Figure 2. Global climate-induced sovereign ratings changes (2100, RCP 8.5)

The team document the key empirical findings:

  1. The material impacts of climate change will be seen as early as 2030 and all countries whether rich or poor, hot or cold, will suffer downgrades if the current trajectory of carbon emissions is maintained.
    In one realistic scenario, the findings showed that 63 sovereigns would suffer climate-induced downgrades of approximately 1.02 notches by 2030, rising to 80 sovereigns facing an average downgrade of 2.48 notches by 2100.
    Figure 2 depicts the magnitude and geographical distribution of sovereign ratings changes, showing that the most affected nations include Chile, China, Slovakia, Malaysia, Mexico, India, Peru and Canada.

  2. The data strongly suggests that stringent climate policy consistent with the Paris Climate Agreement will result in minimal impacts of climate on ratings – with an average downgrade of just 0.65 notches by 2100.

  3. The additional costs to sovereign debt – best interpreted as increases in annual interest payments due to climate-induced sovereign downgrades – were calculated to be between US$ 22–33 billion under a low emissions scenario known as RCP2.6, rising to US$ 137–205 billion under RCP8.5. These translate to additional annual costs of servicing corporate debt ranging from US$ 7.2–12.6 billion to US$ 35.8–62.6 billion in each case.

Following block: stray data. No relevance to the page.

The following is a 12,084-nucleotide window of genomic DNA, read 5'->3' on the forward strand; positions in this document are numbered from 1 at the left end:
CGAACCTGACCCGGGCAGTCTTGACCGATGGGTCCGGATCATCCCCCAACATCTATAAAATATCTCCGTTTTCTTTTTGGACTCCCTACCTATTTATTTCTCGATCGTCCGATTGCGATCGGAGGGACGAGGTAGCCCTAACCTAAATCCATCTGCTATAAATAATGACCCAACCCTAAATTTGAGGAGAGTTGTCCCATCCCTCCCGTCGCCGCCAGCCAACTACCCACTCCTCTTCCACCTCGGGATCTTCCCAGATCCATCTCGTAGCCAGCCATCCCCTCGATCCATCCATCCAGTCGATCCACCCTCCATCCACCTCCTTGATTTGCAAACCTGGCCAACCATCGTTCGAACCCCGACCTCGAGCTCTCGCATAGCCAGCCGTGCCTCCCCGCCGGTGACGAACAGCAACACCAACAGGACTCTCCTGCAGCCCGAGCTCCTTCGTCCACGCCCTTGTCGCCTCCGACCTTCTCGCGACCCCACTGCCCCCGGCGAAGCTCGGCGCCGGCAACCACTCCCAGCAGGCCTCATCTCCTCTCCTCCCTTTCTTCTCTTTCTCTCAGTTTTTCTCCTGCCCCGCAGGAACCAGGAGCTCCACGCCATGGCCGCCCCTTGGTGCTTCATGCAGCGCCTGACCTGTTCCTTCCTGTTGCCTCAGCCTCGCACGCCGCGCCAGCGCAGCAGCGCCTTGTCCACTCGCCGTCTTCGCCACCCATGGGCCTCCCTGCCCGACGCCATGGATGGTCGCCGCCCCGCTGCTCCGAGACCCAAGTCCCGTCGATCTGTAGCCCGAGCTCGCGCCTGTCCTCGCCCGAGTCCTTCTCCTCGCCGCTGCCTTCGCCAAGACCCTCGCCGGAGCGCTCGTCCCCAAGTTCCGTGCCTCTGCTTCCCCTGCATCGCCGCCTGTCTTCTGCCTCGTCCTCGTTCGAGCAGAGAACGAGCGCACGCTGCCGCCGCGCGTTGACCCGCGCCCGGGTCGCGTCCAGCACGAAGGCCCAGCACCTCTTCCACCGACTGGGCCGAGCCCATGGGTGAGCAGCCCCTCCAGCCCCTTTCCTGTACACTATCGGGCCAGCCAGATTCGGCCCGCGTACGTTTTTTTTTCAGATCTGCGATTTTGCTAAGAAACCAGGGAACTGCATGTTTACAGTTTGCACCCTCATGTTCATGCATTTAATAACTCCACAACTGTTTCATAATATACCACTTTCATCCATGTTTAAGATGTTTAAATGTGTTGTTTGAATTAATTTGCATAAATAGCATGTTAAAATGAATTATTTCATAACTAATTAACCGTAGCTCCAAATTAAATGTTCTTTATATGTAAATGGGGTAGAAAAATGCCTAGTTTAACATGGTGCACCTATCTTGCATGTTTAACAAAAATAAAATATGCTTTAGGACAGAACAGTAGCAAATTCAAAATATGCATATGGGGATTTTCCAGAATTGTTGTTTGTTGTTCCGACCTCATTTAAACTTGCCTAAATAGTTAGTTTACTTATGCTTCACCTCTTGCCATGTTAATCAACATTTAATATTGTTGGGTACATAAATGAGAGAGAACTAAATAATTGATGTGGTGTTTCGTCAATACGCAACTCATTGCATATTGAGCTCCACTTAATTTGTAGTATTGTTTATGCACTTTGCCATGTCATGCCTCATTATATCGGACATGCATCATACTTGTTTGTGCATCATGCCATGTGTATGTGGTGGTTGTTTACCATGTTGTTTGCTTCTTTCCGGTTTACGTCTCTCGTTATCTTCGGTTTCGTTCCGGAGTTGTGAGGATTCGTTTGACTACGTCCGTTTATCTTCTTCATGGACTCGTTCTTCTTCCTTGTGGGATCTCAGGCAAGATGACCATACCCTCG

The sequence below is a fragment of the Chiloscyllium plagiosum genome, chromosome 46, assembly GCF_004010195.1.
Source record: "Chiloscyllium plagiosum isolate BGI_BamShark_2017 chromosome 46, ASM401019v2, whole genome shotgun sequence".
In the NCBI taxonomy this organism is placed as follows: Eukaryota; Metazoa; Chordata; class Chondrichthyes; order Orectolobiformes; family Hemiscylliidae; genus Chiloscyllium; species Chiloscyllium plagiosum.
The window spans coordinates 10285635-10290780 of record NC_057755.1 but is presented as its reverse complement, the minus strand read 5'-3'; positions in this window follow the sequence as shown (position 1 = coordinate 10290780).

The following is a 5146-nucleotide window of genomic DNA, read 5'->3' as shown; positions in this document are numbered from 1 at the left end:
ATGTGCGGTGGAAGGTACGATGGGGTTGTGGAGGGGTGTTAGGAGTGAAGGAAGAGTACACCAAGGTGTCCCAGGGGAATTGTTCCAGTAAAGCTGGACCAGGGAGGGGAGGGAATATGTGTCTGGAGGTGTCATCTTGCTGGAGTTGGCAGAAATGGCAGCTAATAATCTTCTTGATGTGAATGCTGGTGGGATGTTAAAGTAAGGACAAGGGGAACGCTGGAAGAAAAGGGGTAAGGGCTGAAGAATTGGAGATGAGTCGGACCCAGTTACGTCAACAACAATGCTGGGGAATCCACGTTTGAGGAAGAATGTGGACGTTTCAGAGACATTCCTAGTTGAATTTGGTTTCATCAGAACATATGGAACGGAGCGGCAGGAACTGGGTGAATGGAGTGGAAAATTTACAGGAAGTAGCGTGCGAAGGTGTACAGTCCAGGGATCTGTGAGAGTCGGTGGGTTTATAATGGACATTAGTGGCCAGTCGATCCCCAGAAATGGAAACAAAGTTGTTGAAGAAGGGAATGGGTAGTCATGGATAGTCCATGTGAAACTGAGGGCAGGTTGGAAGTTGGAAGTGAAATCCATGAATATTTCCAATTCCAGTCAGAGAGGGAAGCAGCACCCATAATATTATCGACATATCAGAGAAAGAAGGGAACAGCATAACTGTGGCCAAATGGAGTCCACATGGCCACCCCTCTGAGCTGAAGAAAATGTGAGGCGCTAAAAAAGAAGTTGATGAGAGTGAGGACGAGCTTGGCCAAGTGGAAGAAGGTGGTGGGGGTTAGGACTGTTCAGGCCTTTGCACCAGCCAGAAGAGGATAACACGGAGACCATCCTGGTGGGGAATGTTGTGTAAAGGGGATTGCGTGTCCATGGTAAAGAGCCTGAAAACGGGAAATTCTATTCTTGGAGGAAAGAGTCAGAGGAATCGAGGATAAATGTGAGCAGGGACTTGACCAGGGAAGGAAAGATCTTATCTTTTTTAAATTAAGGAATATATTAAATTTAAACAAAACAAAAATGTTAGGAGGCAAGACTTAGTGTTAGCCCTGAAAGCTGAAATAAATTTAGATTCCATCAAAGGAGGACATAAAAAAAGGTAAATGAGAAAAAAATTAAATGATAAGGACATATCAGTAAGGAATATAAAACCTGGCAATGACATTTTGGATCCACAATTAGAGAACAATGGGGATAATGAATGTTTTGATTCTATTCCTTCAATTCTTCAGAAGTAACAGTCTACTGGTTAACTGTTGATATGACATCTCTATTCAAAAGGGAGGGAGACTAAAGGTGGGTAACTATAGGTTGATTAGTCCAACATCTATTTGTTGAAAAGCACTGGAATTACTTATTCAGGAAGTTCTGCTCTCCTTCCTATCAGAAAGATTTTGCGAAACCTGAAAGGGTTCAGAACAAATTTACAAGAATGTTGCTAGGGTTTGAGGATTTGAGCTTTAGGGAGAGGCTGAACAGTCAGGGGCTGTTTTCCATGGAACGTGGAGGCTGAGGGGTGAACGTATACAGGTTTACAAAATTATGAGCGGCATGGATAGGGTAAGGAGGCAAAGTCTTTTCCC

As climate change batters national economies, debts will become harder and more expensive to service. Markets need credible, digestible information on how climate change translates into material risk.

By connecting the core climate science with indicators that are already hard-wired into the financial system, we’ve shown that climate risk can be assessed without compromising scientific credibility, economic validity or decision-readiness.

-  Patrycja Klusak


The team comprises of researchers from UEA, Cambridge, SOAS and Sheffield University. This research was supported by a grant from the International Network for Sustainable Financial Policy Insights, Research, and Exchange (INSPIRE).

Dr Patrycja Klusak is an Associate Professor in Banking and Finance at University of East Anglia and an Affiliated Researcher at Bennett Institute for Public Policy at the University of Cambridge.

Her research investigates the behaviour and regulation of credit ratings agencies (CRAs), and their effects on financial systems. Her work evaluates the extent to which regulations achieve their aims, or whether they lead to unintended consequences. Her research also examines the extent of herding behaviour by CRAs, potential conflicts of interests in the CRA industry, and the effect of environmental, social, and governance (ESG) metrics on firm ratings. Her interdisciplinary work combines climate science and environmental economics with her expertise in empirical banking and applied econometrics to investigate how climate change risks have and could affect sovereign ratings. Patrycja is one of UEA’s 30 most-cited academics in the media, her research has featured in over 200 outlets across more than 40 countries since 2020.